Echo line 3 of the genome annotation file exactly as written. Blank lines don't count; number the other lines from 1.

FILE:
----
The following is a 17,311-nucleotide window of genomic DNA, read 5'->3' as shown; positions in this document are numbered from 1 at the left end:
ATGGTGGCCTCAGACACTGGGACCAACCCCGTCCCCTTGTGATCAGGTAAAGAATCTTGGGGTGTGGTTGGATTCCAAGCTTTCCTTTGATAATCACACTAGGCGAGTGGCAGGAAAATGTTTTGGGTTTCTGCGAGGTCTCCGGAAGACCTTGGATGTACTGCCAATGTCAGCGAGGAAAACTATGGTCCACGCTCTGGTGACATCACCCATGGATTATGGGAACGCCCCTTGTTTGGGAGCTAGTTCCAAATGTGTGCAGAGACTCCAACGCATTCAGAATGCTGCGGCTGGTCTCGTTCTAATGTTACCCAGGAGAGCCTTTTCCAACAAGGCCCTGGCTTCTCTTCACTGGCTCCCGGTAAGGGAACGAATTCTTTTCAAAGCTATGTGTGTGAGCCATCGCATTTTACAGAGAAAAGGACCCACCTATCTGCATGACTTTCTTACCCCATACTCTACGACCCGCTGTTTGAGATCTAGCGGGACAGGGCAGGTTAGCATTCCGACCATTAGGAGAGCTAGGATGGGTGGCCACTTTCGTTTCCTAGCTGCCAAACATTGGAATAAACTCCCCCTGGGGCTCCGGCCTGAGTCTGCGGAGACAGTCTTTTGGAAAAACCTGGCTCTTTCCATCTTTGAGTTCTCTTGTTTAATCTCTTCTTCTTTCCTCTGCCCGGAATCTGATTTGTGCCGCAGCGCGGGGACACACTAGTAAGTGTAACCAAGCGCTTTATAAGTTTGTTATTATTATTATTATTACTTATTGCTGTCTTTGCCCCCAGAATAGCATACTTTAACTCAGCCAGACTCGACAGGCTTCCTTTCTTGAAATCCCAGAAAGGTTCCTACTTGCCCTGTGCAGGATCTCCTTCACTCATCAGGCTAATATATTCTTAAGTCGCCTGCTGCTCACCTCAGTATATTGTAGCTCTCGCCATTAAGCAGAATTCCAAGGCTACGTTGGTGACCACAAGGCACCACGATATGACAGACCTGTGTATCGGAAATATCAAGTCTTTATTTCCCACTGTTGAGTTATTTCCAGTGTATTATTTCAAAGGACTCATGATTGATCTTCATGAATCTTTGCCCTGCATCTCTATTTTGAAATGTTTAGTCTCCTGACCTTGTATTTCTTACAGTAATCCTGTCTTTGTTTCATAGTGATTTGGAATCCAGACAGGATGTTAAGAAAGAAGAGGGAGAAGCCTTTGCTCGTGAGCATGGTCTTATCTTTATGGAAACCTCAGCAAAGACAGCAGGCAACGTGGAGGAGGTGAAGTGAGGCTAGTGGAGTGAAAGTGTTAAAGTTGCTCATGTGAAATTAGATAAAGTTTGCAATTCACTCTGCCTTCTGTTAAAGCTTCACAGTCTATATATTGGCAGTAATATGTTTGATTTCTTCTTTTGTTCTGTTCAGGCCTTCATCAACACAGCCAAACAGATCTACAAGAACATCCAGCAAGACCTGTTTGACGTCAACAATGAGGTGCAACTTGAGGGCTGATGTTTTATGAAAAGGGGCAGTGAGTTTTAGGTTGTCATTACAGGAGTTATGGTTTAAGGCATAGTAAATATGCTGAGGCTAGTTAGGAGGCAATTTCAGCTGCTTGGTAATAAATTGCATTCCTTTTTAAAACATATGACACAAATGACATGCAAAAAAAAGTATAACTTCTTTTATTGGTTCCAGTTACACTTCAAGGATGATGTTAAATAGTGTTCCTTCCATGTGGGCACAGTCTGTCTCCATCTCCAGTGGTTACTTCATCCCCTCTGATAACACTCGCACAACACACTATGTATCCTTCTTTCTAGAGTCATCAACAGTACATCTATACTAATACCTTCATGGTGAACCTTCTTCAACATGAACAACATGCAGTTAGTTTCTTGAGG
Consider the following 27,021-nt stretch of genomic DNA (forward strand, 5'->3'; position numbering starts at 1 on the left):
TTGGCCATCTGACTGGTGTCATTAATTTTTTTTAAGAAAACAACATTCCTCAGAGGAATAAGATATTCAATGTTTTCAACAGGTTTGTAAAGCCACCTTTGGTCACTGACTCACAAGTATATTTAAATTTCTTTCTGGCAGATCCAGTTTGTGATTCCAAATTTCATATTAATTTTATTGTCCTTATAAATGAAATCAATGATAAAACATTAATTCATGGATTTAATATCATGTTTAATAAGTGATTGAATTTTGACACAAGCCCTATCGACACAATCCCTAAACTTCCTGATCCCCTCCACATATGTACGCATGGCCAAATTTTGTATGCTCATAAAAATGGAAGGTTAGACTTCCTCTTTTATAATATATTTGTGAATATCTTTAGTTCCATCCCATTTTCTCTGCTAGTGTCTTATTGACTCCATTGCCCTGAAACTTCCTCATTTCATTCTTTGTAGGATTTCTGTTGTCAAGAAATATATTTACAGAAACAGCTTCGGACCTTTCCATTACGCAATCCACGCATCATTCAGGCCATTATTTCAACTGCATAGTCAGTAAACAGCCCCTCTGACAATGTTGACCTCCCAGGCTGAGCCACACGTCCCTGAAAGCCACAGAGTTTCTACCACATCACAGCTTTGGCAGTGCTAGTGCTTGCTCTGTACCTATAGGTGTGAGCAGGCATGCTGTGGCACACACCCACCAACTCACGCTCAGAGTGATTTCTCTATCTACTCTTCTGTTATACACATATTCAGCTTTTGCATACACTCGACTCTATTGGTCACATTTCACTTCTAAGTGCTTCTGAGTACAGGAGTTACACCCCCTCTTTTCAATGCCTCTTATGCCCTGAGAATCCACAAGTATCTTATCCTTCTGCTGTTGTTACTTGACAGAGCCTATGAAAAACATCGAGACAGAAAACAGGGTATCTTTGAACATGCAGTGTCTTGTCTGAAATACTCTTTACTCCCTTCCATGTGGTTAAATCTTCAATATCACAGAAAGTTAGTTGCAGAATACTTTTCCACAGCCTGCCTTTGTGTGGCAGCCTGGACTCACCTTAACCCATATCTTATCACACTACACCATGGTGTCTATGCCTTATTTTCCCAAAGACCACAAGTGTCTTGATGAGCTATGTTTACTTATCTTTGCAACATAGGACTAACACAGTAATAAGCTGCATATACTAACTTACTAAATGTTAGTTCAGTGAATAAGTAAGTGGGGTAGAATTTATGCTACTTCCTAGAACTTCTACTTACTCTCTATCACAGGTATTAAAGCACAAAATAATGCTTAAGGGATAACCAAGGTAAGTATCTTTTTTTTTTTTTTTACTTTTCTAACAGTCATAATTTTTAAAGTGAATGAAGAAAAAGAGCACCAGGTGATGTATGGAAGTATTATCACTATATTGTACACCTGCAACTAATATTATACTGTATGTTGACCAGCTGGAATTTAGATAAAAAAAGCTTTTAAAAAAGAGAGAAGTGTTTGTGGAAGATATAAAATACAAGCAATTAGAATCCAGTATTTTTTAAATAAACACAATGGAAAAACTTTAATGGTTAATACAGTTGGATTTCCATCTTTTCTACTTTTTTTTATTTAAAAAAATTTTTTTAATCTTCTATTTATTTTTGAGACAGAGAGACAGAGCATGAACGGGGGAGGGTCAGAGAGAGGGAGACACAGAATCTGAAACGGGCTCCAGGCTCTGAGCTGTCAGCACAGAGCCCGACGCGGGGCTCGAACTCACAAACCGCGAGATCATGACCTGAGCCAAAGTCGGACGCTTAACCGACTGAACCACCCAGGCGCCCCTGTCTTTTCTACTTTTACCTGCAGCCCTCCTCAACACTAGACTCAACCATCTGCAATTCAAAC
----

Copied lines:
Consider the following 27,021-nt stretch of genomic DNA (forward strand, 5'->3'; position numbering starts at 1 on the left):